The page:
Lowell George, the man behind the seminal band Little Feat, died 35 years ago today. Little Feat never had a hit single, but the band kept turning out solid album rock that found a home with a small but highly devoted fan base…
Lowell George, the man behind a decade of rock music with the seminal band Little Feat, died 35 years ago this week. Little Feat never had a hit single, but the band kept turning out solid album rock that found a home with a small but highly devoted fan base. One of those fans, Led Zeppelin guitarist Jimmy Page, said in a 1975 Rolling Stone interview that Little Feat was his favorite American band.
From 1969 until his death in 1979, George led Little Feat as they pushed the limits of what could be considered rock ’n’ roll. Through six studio albums – a seventh was completed after his death – and countless live shows, George and Little Feat had a lasting influence on the genre that far outstrips their record sales. Slate.com called them “the most underrated ’70s band to come out of … the whole country.” Rolling Stone readers named 1978’s “Waiting for Columbus” the seventh-best live album of all time. The magazine’s editors called 1974’s “Feats Don’t Fail Me Now” “casually virtuosic” and lamented that Little Feat’s heyday came decades before the “jam band scene” grew to the popularity of today.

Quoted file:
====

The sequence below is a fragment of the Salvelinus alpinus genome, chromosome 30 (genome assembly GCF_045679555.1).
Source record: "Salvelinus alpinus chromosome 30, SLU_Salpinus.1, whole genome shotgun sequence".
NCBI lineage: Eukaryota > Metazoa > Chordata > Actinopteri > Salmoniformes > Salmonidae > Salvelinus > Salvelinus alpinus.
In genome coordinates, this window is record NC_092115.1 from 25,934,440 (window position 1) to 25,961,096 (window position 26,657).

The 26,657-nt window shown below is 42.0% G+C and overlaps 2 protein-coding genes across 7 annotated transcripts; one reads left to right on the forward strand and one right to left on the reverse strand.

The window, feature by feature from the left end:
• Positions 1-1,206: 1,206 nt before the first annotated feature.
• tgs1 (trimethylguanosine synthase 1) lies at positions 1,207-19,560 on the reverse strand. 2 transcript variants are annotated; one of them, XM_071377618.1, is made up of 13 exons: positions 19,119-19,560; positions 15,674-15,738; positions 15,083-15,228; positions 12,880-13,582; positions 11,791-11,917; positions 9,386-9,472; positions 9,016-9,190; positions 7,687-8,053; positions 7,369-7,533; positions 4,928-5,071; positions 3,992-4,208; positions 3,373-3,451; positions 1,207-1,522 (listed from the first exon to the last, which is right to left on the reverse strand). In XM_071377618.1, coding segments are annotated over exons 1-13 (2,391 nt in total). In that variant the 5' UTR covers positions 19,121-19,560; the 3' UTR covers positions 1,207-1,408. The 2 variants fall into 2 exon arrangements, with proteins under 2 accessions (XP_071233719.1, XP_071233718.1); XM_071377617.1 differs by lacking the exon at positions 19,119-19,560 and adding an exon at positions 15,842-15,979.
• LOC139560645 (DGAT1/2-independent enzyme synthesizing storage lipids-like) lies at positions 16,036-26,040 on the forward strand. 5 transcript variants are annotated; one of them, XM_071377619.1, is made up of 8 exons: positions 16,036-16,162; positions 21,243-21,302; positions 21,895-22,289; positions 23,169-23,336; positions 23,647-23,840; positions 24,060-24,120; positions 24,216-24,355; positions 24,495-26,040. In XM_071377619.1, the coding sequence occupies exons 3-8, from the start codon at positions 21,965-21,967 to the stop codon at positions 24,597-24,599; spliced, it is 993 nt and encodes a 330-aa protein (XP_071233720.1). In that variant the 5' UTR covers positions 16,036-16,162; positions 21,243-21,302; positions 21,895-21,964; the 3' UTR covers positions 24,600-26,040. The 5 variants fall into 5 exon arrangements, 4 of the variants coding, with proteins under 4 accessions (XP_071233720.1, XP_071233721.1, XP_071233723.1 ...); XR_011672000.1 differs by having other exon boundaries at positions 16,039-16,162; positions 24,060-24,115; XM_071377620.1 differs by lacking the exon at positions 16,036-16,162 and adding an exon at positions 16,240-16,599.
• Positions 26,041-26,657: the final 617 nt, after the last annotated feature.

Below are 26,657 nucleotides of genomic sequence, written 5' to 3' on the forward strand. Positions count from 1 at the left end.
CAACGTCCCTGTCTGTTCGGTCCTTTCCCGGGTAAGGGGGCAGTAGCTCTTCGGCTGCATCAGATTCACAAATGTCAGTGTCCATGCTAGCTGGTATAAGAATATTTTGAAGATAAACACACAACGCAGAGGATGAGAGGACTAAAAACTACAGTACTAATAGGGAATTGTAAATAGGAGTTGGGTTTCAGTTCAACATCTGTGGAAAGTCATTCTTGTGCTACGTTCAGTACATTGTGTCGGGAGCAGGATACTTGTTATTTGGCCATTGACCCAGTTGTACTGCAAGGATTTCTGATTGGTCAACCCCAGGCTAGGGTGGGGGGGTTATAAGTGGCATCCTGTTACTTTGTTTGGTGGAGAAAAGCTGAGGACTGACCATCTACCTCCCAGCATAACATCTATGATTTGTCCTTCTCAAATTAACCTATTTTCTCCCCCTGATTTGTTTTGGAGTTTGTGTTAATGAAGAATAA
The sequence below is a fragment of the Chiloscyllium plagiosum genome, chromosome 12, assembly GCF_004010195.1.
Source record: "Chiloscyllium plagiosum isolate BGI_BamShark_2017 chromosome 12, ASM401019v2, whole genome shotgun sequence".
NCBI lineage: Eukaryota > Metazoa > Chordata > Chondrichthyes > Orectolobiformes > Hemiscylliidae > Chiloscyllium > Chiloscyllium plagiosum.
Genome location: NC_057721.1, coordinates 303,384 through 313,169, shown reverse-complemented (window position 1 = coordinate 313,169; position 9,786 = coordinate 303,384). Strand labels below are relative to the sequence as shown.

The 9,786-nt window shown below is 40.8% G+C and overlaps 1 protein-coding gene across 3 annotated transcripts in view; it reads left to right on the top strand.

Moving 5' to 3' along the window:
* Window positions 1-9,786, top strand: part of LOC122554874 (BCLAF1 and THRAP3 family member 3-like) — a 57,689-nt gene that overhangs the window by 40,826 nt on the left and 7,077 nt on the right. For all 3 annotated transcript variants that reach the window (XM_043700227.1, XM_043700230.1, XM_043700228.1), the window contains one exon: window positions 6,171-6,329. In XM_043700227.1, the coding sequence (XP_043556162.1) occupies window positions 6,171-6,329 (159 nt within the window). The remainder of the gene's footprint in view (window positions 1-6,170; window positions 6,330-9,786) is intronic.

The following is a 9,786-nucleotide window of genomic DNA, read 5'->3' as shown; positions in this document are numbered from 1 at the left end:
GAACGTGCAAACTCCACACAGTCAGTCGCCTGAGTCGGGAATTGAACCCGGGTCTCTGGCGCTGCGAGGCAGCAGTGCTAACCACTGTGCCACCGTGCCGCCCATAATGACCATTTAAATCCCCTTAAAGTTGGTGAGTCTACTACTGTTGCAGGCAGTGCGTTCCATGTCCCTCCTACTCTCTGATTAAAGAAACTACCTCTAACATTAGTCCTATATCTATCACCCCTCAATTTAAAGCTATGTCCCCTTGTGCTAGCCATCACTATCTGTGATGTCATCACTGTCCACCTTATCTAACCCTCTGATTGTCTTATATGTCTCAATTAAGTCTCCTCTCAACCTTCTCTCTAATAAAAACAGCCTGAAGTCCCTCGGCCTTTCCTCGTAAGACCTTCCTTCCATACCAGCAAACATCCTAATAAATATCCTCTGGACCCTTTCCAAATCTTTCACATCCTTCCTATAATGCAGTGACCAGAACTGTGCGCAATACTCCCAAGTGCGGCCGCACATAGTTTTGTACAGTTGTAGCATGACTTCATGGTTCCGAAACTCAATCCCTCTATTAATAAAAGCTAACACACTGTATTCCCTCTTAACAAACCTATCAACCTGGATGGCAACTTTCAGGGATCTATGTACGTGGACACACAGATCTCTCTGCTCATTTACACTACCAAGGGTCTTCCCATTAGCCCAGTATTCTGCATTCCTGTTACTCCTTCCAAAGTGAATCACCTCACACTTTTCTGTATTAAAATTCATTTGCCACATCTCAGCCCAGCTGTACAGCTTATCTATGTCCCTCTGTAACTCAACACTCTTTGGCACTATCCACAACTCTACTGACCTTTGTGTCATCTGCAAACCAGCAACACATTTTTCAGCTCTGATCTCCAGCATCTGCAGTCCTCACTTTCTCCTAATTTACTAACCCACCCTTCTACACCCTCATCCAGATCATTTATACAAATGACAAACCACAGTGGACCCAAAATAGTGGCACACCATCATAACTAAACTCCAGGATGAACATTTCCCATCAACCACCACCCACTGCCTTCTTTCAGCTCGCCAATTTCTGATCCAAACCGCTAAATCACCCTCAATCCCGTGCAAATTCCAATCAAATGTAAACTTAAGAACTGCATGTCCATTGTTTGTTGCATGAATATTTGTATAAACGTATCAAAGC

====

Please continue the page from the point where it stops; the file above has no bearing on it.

But before Lowell George and Little Feat ever picked up their instruments, George was performing with the decidedly more-commercial band called the Factory. Formed in 1965, George’s first band embraced the sound of garage bands at the time. They also embraced television, appearing on “F Troop,” as “the Bedbugs.” Here they are introducing themselves before a gig.
They appeared again in “Gomer Pyle, USMC” in a couple of scenes in a dance club. If you blink, you’ll miss them, but their music plays throughout.
After dissolving the Factory, George created music that became much more interesting. He played with Frank Zappa on two albums before leaving to form Little Feat. George spent the last decade of his life writing, recording, and touring with his band, before dying suddenly in 1979 while promoting a solo album. He was 34.
Despite his early death, George left behind an enormous body of work as well as fans dedicated to keeping his memory alive.
Written by Seth Joseph. Find him on Google+.